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Labor Day 2028


Labor Day 2028

Robert Reich

In 1928, famed British economist John Maynard Keynes predicted that technology would advance so far in a hundred years -- by 2028 -- that it will replace all work, and no one will need to worry about making money.


Sure wish this man would run for Prez, I've emailed him many times and asked but never got a reply. He use to have a show on PBS that was Great.


Now you're talking, Mr. Reich!

"Instead of shortening the patent period, how about giving every citizen a share of the profits from all patents and trademarks government protects? It would be a condition for receiving such protection."

Few people realize that a program running along similar lines has been in progress for years in Alaska whereby every citizen receives a check representing a percentage of oil revenue profits/income.

Since U.S. citizens PAY for the processes that lead to the education of those that design these programs--through all of the infrastructure their tax dollars funded that contribute in its own ways--this sounds like a brilliant extension of the same imperative.

It would help the lives of single mothers and all those low wage workers who can't make ends meet... a status impacting more and more citizens by the month.

Poor Matt Heins with his sympathy for the poor billionaire referring to any sharing program as mooching, but unlikely to view the matter as thus when it's the billionaire mooching off the public in the form of tax write-offs, tax subsidies, and other pork barrel "donations" thanks product of the work of loyal, well-paid lobbyists.


Wasn't there a time way back when people where tared and feathered Siouxrose11? It has to be done outside though, it stinks, can't do it inside the Lobby, now can we? Okay, poor joke :-)))


I think maybe we need to think about the concept of money in the future world Keyes, and now Reich, talk about. What is money in such a world? Really, what is it now, except debt, which really amounts to economic slavery for the "have-nots," which is most of humanity - you know, the ones who actually produce goods and services?


And who will set up, and enforce, this mechanism?


Well, Mr. Reich, at a time when increased and extended patent protection is proving a bane for developing countries, with drugs as an example, it seems to me ill-advised to give us USAns added incentive to extend and enforce them - patent terms should be shortened, and more technology, should be "given away" as a bedrock of our foreign policy ....

Also, it seems to me that would give added incentive to give more and more patents, including on things that shouldn't be patented - like life forms ....


Great perverse incentive to oppose shutting down Alaskan oil ops ...


Ah yes, the grandly proclaimed Leisure Age that I heard about so much in the 1960s..........Am still waiting......


Fanciful. Is King Ludd lurking? For those of a certain age, it is September first:

Kurt Weill September Song Lyrics: Maxwell Anderson From 'Knickerbocker Holiday' September leads to the melancholy light of October, special light, soft caressing light.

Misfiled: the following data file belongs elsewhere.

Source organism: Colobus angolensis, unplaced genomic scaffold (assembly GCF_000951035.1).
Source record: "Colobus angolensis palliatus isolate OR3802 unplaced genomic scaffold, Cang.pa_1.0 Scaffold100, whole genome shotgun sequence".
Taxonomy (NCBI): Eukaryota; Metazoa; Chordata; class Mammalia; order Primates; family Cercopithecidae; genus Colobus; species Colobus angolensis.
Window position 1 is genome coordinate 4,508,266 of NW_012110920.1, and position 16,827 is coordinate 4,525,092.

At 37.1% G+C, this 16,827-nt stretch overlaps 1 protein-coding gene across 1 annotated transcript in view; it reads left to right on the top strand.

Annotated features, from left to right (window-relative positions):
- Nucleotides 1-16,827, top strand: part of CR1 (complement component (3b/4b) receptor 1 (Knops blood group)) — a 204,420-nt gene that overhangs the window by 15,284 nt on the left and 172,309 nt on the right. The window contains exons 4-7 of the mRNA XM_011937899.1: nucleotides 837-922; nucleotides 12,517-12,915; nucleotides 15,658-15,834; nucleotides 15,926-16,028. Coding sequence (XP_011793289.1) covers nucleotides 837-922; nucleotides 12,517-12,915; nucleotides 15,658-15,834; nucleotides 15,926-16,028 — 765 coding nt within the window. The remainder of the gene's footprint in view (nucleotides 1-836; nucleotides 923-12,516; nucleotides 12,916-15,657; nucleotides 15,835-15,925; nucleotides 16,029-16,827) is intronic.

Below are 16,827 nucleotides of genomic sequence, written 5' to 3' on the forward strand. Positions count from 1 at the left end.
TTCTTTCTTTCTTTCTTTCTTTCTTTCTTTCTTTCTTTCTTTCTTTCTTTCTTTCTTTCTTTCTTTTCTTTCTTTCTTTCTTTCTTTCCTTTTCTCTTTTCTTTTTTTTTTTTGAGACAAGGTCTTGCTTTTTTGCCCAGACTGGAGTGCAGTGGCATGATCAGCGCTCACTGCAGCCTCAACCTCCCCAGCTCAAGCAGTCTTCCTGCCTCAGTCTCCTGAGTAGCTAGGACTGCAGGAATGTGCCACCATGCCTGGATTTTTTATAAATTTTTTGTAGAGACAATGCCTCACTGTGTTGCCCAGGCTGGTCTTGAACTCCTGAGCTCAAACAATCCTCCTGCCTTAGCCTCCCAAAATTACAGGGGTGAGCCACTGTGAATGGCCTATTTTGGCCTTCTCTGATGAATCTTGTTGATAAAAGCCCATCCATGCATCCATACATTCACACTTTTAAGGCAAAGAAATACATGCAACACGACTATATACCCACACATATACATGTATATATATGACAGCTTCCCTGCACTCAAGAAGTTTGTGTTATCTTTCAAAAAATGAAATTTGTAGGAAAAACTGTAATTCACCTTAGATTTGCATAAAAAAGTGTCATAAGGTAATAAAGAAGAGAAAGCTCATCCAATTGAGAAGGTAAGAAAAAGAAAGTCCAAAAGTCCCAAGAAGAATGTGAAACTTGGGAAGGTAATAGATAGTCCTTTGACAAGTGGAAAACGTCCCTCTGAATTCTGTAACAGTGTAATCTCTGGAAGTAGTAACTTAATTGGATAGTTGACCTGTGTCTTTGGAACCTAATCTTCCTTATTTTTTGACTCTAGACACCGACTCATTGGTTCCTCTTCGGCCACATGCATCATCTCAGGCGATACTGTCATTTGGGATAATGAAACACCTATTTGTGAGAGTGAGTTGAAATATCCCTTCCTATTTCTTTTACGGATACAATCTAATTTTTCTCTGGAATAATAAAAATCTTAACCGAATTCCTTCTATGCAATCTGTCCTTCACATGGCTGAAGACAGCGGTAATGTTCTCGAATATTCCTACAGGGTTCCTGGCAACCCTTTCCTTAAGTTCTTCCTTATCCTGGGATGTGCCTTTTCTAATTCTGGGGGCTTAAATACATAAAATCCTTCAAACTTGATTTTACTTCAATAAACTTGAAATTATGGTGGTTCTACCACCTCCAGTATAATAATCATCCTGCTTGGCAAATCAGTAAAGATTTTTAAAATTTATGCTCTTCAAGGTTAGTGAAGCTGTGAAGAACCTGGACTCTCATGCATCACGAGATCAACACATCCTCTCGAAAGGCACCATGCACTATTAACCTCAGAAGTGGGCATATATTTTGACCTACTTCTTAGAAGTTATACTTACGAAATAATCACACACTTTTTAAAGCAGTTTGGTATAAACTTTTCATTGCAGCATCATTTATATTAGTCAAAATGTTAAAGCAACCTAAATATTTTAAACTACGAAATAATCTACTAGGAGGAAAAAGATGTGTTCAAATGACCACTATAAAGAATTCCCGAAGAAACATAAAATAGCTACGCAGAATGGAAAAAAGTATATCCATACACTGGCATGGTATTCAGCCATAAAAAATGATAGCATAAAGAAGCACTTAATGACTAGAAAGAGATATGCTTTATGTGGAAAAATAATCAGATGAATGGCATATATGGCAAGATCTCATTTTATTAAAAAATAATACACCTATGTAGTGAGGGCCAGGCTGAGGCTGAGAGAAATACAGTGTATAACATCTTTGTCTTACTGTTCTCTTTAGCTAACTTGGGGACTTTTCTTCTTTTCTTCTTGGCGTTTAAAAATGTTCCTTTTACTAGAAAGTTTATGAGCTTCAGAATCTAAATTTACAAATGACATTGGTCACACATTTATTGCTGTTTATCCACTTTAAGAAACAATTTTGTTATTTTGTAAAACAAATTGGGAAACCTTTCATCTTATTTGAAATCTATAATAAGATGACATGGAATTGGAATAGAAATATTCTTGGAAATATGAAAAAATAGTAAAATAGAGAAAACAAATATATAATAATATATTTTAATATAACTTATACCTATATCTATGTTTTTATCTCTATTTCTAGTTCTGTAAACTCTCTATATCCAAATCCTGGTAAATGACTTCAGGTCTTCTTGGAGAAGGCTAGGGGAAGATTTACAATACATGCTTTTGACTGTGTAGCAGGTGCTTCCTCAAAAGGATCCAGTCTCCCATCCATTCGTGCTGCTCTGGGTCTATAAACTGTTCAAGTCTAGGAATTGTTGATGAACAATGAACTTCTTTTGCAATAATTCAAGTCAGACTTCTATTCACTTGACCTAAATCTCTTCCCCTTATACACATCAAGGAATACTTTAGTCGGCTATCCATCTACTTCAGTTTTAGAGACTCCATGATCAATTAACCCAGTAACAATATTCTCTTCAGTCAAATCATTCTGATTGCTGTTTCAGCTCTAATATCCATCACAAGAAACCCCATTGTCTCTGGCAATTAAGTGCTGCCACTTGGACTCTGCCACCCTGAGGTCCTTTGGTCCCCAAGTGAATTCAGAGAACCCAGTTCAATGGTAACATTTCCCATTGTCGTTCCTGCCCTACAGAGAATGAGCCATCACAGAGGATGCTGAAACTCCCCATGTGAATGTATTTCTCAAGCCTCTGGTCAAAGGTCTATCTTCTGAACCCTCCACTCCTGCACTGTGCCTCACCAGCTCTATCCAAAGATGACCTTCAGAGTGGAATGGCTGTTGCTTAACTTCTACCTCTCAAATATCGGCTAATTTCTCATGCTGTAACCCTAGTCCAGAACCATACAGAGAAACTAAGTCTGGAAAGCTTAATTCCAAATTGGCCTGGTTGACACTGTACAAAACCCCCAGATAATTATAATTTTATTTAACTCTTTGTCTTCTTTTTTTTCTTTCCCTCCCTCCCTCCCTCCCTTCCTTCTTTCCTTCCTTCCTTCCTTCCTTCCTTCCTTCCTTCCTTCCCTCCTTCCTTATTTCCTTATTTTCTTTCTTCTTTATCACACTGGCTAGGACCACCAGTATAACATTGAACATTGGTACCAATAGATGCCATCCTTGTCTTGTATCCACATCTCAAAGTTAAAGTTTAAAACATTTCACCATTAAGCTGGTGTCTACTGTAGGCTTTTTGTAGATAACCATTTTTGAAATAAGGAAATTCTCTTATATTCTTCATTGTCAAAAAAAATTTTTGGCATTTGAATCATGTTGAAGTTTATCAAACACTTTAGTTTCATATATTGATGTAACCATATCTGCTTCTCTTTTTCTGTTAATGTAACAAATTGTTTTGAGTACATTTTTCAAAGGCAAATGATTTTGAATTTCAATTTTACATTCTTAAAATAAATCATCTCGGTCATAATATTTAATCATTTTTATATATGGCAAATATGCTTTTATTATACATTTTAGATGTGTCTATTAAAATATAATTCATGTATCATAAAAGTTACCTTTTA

This is a very thought-provoking article. I've been thinking a lot lately about the future of work, and the downward spiral of labor in the world, which is soon to suck down civilization along with it. Many of the mass migrations today are as much about people running toward economic opportunity in a shrinking pool of jobs, as about people running from war, disease, and famine. For example, they flee Syria for Turkey, but then keep going on, hoping to get to Germany. The greatest mass migrations are from populous nations in the developed world to the wealthiest nations, if they can get in.


Very interesting proposal by Professor Reich.

One caveat I would say is that I personally think that the workers of those companies who generate such profits off these patents should get first dibs on the profits through livable wages and benefits. Or, better yet, these corporations should be converted into worker cooperatives where the workers have a bigger share of the responsibility and the profits.

There are other means and sources to fund a basic income; and you could even use Social Security as a foundation by simply extending the receipt of benefits to everyone, not just the elderly.

Still, an excellent contribution to a debate that is long overdue.


Very little wealth generation comes from "creativity". Why were histories most creative individuals often paupers? Wealth generation under capitalism is generally a product of ruthlessness and power-lust. And the "market and the finance capitalist" activities you refer by their very nature concentrate wealth in very few hands and guarantee that only a small minority can obtain acquire wealth in that way. Most peoples earnings go to basic survival - there is very little to nothing left over to play the stock market.


Patent strategies aside, corporate share of total tax revenue has been shrinking for the last 60 years. Where will we be if robotics continue to capture more of the workforce opportunities? A reversal of corporate vs. individual tax burden trends seems necessary.


Dr. Reich,

If you are going to propose ways to redistribute wealth towards an egalitarian society that has more economic equality, it is incumbent on you to also propose a way for that to actually happen in our system. Otherwise, you are engaging in crazy, fantasy talk.

What constitutional amendment or series of amendments would actually do that?

What amendment would turn our constitutional system into one that served the interests of the majority, at least, and could actually pass the policies that would enrich the lives of most Americans?

Here's my candidate, in three links. I'd like your reaction, or anyone's, (or a better idea):